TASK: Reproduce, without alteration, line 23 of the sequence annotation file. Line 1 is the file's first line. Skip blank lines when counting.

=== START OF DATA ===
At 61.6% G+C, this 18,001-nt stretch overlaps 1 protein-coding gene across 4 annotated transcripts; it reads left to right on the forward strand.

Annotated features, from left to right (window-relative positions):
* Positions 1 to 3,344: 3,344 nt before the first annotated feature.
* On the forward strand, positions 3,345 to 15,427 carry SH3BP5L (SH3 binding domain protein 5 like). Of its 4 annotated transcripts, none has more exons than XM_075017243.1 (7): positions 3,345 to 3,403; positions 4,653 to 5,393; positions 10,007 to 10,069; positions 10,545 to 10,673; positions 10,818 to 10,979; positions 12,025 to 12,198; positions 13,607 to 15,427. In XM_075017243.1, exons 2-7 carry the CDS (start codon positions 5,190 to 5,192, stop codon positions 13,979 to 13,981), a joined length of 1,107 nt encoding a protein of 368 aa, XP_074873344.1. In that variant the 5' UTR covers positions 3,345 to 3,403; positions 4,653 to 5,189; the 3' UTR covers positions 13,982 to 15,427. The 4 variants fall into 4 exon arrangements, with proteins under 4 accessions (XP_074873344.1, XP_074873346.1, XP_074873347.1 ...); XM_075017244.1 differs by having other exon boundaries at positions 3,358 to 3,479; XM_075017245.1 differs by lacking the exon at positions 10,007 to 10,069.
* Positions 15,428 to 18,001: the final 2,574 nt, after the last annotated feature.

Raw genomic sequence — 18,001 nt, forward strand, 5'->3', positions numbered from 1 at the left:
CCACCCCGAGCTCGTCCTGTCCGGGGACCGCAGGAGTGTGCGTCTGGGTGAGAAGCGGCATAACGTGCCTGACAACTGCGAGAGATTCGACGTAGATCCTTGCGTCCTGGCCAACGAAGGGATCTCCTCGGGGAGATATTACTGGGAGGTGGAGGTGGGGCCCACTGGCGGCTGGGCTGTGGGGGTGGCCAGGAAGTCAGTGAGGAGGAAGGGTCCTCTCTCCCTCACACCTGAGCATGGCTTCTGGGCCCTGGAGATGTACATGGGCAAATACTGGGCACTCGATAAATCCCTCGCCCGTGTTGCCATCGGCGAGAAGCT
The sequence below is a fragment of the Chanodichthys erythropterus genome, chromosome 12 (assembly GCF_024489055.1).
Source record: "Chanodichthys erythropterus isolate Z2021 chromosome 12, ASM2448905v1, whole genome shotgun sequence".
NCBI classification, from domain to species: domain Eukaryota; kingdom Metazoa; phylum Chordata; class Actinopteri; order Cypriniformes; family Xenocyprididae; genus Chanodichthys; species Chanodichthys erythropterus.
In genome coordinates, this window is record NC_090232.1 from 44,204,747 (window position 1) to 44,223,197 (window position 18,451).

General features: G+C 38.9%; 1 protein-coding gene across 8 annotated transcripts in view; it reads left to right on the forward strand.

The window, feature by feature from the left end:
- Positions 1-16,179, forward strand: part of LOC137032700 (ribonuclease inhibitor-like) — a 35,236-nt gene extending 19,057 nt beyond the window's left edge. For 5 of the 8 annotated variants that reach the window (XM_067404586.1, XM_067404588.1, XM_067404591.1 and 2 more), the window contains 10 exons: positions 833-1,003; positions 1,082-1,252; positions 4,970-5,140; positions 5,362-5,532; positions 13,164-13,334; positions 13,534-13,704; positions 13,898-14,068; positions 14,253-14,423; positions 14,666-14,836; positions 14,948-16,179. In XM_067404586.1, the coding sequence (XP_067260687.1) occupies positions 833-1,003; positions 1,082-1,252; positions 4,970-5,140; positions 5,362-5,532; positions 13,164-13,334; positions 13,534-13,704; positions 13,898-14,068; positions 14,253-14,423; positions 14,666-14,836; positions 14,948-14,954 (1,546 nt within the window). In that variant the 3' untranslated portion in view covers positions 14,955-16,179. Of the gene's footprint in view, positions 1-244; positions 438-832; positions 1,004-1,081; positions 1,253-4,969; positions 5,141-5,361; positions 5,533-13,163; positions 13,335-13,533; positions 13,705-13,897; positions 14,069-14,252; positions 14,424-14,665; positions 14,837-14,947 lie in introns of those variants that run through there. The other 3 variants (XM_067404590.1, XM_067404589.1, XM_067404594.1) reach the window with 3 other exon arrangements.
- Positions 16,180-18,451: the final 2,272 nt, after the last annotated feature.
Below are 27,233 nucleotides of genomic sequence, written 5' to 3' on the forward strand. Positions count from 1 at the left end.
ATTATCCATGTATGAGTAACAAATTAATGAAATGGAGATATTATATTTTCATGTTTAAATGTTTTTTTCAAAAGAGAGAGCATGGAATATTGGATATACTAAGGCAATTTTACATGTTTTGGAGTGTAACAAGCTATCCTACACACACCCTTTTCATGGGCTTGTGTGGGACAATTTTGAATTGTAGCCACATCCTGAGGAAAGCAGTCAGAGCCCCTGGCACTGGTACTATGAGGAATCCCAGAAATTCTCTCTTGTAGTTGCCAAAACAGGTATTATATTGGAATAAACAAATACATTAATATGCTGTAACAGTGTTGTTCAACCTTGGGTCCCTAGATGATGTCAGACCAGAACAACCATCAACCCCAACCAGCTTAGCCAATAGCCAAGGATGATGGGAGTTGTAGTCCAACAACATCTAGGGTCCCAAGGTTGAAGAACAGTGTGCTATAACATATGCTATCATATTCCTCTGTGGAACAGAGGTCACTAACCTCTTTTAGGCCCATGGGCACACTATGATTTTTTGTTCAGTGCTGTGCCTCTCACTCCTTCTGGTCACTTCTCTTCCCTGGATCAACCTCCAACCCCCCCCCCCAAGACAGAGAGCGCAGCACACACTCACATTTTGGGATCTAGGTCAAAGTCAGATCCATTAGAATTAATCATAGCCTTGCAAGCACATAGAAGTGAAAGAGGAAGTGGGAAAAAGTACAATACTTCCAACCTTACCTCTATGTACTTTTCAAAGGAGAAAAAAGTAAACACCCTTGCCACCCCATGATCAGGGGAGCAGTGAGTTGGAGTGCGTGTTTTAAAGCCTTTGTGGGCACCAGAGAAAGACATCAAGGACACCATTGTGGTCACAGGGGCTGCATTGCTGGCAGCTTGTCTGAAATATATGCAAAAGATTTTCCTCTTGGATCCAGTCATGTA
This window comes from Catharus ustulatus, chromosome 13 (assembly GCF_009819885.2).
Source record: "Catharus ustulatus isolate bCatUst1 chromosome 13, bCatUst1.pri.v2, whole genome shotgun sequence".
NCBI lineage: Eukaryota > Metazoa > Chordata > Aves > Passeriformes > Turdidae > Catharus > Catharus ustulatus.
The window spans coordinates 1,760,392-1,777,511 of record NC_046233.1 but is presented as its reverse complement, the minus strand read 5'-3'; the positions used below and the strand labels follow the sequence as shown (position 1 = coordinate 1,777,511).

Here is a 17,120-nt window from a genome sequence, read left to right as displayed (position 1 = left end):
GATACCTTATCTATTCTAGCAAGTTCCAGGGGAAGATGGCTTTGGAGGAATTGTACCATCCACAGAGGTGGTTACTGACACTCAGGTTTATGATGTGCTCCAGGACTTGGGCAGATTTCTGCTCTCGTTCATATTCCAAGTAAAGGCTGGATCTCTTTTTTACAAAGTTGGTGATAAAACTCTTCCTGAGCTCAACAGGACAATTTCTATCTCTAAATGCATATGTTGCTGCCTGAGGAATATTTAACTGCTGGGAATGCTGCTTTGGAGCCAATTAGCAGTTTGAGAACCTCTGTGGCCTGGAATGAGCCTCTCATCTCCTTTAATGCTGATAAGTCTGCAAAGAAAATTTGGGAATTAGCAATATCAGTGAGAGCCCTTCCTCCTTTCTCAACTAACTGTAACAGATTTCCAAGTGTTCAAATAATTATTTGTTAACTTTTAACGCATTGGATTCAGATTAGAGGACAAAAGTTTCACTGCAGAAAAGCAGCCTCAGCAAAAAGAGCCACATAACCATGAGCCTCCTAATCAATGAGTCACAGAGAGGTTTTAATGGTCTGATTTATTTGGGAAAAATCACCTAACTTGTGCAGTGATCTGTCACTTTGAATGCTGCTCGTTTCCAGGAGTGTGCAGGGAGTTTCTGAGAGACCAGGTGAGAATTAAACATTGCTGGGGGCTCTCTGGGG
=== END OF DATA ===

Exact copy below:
GATACCTTATCTATTCTAGCAAGTTCCAGGGGAAGATGGCTTTGGAGGAATTGTACCATCCACAGAGGTGGTTACTGACACTCAGGTTTATGATGTGCTCCAGGACTTGGGCAGATTTCTGCTCTCGTTCATATTCCAAGTAAAGGCTGGATCTCTTTTTTACAAAGTTGGTGATAAAACTCTTCCTGAGCTCAACAGGACAATTTCTATCTCTAAATGCATATGTTGCTGCCTGAGGAATATTTAACTGCTGGGAATGCTGCTTTGGAGCCAATTAGCAGTTTGAGAACCTCTGTGGCCTGGAATGAGCCTCTCATCTCCTTTAATGCTGATAAGTCTGCAAAGAAAATTTGGGAATTAGCAATATCAGTGAGAGCCCTTCCTCCTTTCTCAACTAACTGTAACAGATTTCCAAGTGTTCAAATAATTATTTGTTAACTTTTAACGCATTGGATTCAGATTAGAGGACAAAAGTTTCACTGCAGAAAAGCAGCCTCAGCAAAAAGAGCCACATAACCATGAGCCTCCTAATCAATGAGTCACAGAGAGGTTTTAATGGTCTGATTTATTTGGGAAAAATCACCTAACTTGTGCAGTGATCTGTCACTTTGAATGCTGCTCGTTTCCAGGAGTGTGCAGGGAGTTTCTGAGAGACCAGGTGAGAATTAAACATTGCTGGGGGCTCTCTGGGG